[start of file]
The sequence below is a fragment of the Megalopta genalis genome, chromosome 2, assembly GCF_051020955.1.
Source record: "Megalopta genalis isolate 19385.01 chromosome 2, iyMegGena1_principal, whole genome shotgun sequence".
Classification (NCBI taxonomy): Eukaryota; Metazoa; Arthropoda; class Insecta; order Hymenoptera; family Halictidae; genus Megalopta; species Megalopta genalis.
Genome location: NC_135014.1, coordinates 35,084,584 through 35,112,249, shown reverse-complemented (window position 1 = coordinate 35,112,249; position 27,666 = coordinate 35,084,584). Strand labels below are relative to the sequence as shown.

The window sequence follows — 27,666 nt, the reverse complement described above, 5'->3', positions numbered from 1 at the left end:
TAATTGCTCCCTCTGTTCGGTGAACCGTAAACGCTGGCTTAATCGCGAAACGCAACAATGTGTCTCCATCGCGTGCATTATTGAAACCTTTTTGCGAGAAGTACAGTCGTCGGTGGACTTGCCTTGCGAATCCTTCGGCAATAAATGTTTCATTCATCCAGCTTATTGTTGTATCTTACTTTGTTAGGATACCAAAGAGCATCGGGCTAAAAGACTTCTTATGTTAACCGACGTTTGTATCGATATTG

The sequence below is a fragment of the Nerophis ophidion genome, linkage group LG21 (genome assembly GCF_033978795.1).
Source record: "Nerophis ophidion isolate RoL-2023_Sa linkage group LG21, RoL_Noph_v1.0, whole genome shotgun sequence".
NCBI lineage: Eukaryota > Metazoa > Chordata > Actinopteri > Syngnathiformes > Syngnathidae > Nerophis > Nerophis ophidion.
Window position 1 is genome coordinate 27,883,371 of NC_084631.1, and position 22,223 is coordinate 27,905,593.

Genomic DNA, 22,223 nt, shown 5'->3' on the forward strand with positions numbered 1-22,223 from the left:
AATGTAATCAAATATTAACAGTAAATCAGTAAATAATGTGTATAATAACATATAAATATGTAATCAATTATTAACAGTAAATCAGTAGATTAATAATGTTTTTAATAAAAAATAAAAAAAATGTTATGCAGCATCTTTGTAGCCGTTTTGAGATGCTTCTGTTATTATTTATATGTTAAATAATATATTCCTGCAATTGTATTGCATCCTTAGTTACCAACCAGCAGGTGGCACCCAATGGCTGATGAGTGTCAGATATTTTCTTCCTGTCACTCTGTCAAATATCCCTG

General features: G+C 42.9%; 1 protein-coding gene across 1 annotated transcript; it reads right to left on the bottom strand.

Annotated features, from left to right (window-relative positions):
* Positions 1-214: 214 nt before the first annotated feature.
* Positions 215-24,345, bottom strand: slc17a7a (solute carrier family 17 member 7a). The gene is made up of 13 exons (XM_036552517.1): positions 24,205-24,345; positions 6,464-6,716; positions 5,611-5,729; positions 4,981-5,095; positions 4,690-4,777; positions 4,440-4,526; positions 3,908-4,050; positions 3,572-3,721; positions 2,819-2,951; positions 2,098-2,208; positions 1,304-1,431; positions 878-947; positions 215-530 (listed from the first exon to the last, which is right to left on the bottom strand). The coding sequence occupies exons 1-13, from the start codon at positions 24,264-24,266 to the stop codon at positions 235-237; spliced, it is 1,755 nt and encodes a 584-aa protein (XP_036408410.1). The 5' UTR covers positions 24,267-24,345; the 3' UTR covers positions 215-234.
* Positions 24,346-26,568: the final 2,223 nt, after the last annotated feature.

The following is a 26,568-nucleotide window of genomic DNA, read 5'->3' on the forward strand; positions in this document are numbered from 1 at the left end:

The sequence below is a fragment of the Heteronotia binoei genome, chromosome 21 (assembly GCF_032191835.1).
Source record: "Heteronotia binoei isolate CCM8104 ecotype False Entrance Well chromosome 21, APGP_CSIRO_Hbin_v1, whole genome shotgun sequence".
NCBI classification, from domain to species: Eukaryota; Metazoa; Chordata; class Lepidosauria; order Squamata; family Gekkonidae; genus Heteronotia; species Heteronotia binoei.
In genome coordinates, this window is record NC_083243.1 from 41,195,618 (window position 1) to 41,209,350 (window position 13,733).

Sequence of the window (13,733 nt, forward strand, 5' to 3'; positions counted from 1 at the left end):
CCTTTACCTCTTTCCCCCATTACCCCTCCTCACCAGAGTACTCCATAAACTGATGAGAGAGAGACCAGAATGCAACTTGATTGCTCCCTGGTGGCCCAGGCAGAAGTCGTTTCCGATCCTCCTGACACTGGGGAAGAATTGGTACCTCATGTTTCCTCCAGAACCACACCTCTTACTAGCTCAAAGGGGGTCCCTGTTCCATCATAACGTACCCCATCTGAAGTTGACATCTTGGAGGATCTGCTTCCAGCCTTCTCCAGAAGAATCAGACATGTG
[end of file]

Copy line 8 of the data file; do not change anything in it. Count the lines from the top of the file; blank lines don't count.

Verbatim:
Source record: "Nerophis ophidion isolate RoL-2023_Sa linkage group LG21, RoL_Noph_v1.0, whole genome shotgun sequence".